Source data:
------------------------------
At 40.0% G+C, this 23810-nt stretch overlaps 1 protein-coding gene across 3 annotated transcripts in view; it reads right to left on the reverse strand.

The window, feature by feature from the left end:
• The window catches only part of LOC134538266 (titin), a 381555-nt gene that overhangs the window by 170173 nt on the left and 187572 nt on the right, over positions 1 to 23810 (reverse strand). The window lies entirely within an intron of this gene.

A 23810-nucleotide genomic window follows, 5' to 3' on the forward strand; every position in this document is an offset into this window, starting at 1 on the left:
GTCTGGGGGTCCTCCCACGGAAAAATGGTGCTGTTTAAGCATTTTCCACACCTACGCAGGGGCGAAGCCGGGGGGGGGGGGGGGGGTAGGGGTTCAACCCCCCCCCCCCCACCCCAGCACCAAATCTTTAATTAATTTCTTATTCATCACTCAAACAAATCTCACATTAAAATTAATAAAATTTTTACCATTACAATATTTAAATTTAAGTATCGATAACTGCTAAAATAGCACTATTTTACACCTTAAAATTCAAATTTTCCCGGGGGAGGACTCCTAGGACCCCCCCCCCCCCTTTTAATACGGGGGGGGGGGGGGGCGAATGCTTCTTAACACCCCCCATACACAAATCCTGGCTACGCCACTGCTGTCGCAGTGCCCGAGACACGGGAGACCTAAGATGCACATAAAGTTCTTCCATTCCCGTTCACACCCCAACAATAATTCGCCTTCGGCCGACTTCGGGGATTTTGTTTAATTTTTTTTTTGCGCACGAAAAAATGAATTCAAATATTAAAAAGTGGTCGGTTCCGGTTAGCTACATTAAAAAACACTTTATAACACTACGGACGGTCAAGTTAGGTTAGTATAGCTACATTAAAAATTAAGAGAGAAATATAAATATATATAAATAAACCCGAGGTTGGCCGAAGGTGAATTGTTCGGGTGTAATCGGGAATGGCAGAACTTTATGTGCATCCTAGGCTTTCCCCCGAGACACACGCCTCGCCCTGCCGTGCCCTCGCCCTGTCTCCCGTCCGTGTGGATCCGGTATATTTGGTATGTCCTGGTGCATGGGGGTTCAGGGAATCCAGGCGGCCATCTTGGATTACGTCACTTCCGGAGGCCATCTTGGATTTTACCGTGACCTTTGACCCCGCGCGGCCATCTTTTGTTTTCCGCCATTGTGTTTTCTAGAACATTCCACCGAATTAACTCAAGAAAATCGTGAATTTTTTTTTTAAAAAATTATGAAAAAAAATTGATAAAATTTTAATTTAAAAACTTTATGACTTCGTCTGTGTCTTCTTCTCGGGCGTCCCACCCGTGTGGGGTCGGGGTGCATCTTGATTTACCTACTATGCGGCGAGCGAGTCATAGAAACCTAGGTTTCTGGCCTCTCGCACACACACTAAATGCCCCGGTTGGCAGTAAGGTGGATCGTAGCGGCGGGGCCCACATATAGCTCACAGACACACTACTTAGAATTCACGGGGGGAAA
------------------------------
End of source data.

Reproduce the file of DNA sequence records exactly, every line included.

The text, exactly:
At 40.0% G+C, this 23810-nt stretch overlaps 1 protein-coding gene across 3 annotated transcripts in view; it reads right to left on the reverse strand.

The window, feature by feature from the left end:
• The window catches only part of LOC134538266 (titin), a 381555-nt gene that overhangs the window by 170173 nt on the left and 187572 nt on the right, over positions 1 to 23810 (reverse strand). The window lies entirely within an intron of this gene.

A 23810-nucleotide genomic window follows, 5' to 3' on the forward strand; every position in this document is an offset into this window, starting at 1 on the left:
GTCTGGGGGTCCTCCCACGGAAAAATGGTGCTGTTTAAGCATTTTCCACACCTACGCAGGGGCGAAGCCGGGGGGGGGGGGGGGGGTAGGGGTTCAACCCCCCCCCCCCCACCCCAGCACCAAATCTTTAATTAATTTCTTATTCATCACTCAAACAAATCTCACATTAAAATTAATAAAATTTTTACCATTACAATATTTAAATTTAAGTATCGATAACTGCTAAAATAGCACTATTTTACACCTTAAAATTCAAATTTTCCCGGGGGAGGACTCCTAGGACCCCCCCCCCCCCTTTTAATACGGGGGGGGGGGGGGGCGAATGCTTCTTAACACCCCCCATACACAAATCCTGGCTACGCCACTGCTGTCGCAGTGCCCGAGACACGGGAGACCTAAGATGCACATAAAGTTCTTCCATTCCCGTTCACACCCCAACAATAATTCGCCTTCGGCCGACTTCGGGGATTTTGTTTAATTTTTTTTTTGCGCACGAAAAAATGAATTCAAATATTAAAAAGTGGTCGGTTCCGGTTAGCTACATTAAAAAACACTTTATAACACTACGGACGGTCAAGTTAGGTTAGTATAGCTACATTAAAAATTAAGAGAGAAATATAAATATATATAAATAAACCCGAGGTTGGCCGAAGGTGAATTGTTCGGGTGTAATCGGGAATGGCAGAACTTTATGTGCATCCTAGGCTTTCCCCCGAGACACACGCCTCGCCCTGCCGTGCCCTCGCCCTGTCTCCCGTCCGTGTGGATCCGGTATATTTGGTATGTCCTGGTGCATGGGGGTTCAGGGAATCCAGGCGGCCATCTTGGATTACGTCACTTCCGGAGGCCATCTTGGATTTTACCGTGACCTTTGACCCCGCGCGGCCATCTTTTGTTTTCCGCCATTGTGTTTTCTAGAACATTCCACCGAATTAACTCAAGAAAATCGTGAATTTTTTTTTTAAAAAATTATGAAAAAAAATTGATAAAATTTTAATTTAAAAACTTTATGACTTCGTCTGTGTCTTCTTCTCGGGCGTCCCACCCGTGTGGGGTCGGGGTGCATCTTGATTTACCTACTATGCGGCGAGCGAGTCATAGAAACCTAGGTTTCTGGCCTCTCGCACACACACTAAATGCCCCGGTTGGCAGTAAGGTGGATCGTAGCGGCGGGGCCCACATATAGCTCACAGACACACTACTTAGAATTCACGGGGGGAAA